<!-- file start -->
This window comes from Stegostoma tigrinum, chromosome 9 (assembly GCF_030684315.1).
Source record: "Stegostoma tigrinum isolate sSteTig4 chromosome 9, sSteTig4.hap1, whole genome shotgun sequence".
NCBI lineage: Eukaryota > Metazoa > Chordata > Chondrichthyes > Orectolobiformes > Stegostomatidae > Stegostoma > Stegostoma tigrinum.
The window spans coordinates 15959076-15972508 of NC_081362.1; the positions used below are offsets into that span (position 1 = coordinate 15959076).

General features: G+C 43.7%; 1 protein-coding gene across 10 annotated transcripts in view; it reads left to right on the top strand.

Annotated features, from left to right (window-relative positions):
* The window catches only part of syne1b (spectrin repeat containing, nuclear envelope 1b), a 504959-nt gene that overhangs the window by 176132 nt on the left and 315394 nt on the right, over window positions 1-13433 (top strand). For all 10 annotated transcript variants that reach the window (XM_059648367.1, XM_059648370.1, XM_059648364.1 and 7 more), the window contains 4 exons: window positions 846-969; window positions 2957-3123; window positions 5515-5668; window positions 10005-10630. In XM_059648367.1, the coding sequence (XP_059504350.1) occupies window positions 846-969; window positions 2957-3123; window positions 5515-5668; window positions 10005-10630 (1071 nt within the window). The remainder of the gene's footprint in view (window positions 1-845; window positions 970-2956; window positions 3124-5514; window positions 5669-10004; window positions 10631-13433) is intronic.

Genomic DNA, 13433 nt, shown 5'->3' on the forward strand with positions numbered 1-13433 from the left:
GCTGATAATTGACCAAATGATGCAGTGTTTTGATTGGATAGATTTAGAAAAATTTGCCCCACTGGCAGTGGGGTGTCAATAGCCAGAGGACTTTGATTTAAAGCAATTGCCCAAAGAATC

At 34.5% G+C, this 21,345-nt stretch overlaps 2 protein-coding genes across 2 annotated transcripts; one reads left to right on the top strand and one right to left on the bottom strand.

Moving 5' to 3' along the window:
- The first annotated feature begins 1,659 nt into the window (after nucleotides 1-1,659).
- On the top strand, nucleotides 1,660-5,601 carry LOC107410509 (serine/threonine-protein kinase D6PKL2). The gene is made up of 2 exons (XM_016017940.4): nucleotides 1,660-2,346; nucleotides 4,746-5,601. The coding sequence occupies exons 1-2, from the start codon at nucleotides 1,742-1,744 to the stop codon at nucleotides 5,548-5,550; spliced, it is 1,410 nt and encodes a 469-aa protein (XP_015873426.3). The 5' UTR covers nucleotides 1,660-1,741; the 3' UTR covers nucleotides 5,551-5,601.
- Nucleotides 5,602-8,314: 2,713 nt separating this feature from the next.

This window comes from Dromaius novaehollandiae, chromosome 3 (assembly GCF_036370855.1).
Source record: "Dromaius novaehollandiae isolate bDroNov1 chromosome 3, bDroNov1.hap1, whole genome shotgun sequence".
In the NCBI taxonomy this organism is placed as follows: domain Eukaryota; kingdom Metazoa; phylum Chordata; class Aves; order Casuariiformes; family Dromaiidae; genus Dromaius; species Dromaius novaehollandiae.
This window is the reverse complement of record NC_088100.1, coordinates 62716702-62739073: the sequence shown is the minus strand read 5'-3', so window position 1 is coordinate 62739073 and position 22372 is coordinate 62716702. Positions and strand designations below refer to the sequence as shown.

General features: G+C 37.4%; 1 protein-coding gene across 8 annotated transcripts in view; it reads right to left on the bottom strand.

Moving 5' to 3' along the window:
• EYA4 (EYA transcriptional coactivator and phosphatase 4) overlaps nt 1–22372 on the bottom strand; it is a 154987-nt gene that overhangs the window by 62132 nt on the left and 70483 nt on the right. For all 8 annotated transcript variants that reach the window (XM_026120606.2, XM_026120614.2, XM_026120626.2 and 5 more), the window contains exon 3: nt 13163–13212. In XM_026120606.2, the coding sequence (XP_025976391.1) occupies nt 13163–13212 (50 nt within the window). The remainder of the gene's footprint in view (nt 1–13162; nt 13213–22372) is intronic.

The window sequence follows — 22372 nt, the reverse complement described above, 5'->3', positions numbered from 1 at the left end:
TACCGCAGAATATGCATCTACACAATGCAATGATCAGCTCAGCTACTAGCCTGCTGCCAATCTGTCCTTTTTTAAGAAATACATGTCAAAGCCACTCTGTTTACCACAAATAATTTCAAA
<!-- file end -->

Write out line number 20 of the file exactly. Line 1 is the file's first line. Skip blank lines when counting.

Moving 5' to 3' along the window: